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Lord Pearson of Rannoch: My Lords, I hesitate to interrupt the noble Lord, but perhaps I may remind him that we are here to ask questions, not to make speeches.

Baroness Jay of Paddington: My Lords, I believe that my noble friend did ask a general question. I hope that he also helped the noble Lord, Lord Rodgers, in understanding the concept of benchmarking. I am inclined to sympathise with the noble Lord, Lord Rodgers, about the infelicity of the verb "to benchmark". However, benchmarking as a concept is probably well understood. I agree with my noble friend that the process of assessing best practice is very well understood in the public and private sectors in this country. I was grateful for my noble friend's authoritative experience of the engagement by both small and large EU businesses in this subject. That again demonstrates, particularly to noble Lords opposite, that this is something with which the free market, the private sector and business in Europe agree.

Lord Dahrendorf: My Lords, while I appreciate the Statement repeated by the Leader of the House and the language of the Lisbon Summit, there is one small technical question the answer to which interests me, although perhaps it is the subject for another debate. It seems to me that this is the first time that the objective of raising the employment rate from 61 per cent to nearly 70 per cent has played an important part in Statements of this kind. Why has this particular benchmark entered the debate, especially in view of the fact that one of the main instruments to fight unemployment in many European countries is the extension of primary education and early retirement?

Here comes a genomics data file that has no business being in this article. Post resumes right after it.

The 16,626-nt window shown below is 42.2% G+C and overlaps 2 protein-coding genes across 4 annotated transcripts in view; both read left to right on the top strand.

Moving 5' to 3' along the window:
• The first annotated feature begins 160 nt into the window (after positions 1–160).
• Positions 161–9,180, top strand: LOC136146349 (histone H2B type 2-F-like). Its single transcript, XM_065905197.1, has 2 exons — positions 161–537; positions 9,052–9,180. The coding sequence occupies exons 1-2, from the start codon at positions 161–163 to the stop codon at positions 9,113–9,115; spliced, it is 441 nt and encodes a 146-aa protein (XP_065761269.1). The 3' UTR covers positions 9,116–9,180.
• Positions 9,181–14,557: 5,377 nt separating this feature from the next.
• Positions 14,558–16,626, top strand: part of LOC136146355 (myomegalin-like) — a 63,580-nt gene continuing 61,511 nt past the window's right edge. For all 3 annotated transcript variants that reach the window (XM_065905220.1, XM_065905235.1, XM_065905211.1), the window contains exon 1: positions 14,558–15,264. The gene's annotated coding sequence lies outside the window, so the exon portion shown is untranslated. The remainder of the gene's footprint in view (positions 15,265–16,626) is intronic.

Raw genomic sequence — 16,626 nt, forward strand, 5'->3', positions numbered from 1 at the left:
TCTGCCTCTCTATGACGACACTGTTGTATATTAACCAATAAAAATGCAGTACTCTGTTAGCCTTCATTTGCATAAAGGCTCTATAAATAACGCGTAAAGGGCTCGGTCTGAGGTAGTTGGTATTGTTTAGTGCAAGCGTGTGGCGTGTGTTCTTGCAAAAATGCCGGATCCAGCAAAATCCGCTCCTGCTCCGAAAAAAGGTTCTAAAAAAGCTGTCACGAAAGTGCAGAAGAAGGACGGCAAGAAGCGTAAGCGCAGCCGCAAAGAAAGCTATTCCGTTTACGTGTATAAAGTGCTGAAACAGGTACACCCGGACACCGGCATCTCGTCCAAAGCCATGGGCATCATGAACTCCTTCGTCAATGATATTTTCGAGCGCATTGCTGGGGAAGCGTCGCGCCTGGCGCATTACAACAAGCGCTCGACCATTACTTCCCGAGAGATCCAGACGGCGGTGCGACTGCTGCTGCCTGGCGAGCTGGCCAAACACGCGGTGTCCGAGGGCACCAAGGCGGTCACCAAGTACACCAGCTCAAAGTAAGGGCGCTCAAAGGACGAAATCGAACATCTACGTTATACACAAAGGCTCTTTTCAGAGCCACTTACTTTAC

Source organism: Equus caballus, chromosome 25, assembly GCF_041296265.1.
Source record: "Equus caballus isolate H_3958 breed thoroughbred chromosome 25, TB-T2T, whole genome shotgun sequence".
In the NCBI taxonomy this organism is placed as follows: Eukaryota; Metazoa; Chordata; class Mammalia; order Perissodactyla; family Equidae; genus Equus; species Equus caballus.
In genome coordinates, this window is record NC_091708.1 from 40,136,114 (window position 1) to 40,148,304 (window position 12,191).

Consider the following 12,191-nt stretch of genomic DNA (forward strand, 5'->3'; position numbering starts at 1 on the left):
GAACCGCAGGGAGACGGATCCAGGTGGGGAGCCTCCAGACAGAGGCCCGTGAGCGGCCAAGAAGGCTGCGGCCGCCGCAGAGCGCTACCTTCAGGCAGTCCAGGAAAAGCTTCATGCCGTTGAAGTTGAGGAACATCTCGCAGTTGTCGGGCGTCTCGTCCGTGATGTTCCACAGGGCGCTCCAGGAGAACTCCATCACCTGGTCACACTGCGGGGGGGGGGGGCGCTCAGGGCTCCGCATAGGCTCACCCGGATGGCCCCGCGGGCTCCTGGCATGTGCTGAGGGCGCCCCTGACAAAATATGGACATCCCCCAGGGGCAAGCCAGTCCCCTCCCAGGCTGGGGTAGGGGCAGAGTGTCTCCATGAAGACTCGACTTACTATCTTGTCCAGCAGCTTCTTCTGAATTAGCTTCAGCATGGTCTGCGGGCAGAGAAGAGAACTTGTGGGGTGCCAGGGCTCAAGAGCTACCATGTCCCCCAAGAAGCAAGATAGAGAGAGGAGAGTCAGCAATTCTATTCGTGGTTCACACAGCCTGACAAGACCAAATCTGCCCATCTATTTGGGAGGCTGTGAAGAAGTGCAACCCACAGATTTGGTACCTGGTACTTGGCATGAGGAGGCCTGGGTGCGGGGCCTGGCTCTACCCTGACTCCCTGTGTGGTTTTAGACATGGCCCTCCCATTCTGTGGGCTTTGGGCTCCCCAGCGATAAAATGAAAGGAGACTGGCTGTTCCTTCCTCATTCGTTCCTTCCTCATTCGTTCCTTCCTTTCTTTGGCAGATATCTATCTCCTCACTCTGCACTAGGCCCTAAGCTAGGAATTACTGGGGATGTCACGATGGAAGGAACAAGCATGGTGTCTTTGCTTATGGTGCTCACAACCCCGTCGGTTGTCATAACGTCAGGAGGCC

Baroness Jay of Paddington: My Lords, I should not like to challenge the noble Lord on his statement that this is the first time the matter has been mentioned in this form. The noble Lord is probably right; I do not know otherwise. The point about the relative rates of

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employment was simply to put into context the overall attempt to increase the number of jobs, particularly those in the new knowledge economy. The noble Lord is right to mention the relative value of what we in this country call "lifelong learning". That is specifically mentioned in the conclusions as something of very great importance to the successful implementation of much of the policy. I believe that what is conveyed by the Statement is that employment has risen significantly in the various member states of the Union, and therefore it is perfectly legitimate to attempt to aspire to (to use a fashionable phrase) a percentage rise in employment to achieve the 20 million extra jobs, to which the Prime Minister referred. To put on my hat as Minister for Women, one of the UK's economic predictions is that probably 1.7 million new jobs will be created in this field in the next decade, of which 1.3 million will be for women. Therefore, it appears that the overall percentage is an aspiration that is worth setting down.

Lord Pearson of Rannoch: My Lords, perhaps I may press the Leader of the House on two of the answers that she has given, one to my noble friend Lord Strathclyde and the other to my noble friend Lord Howell. I thought I heard the noble Baroness say in reply to my noble friend Lord Strathclyde that the Government would not sign up to any tax harmonisation measures which they did not like. Presumably, the Government have signed these conclusions of the presidency. In the fourth part of paragraph 21 one sees that they have agreed,

    "to conclude, in line with the Helsinki European Council conclusions, the pending tax package".

In paragraph 22 one also sees that they have signed up to the statement:

    "The opportunity provided by growth must be used to pursue fiscal consolidation more actively".

As regards red tape, I heard the answer the Minister gave my noble friend Lord Howell. However, in view of what is said in paragraph 14 of the presidency conclusions, can the noble Baroness tell the House unequivocally whether the Council agreed to withdraw any of the acquis communautaire or whether they remain sacrosanct? If so, how on earth can one possibly hope to meet the aims of paragraph 14?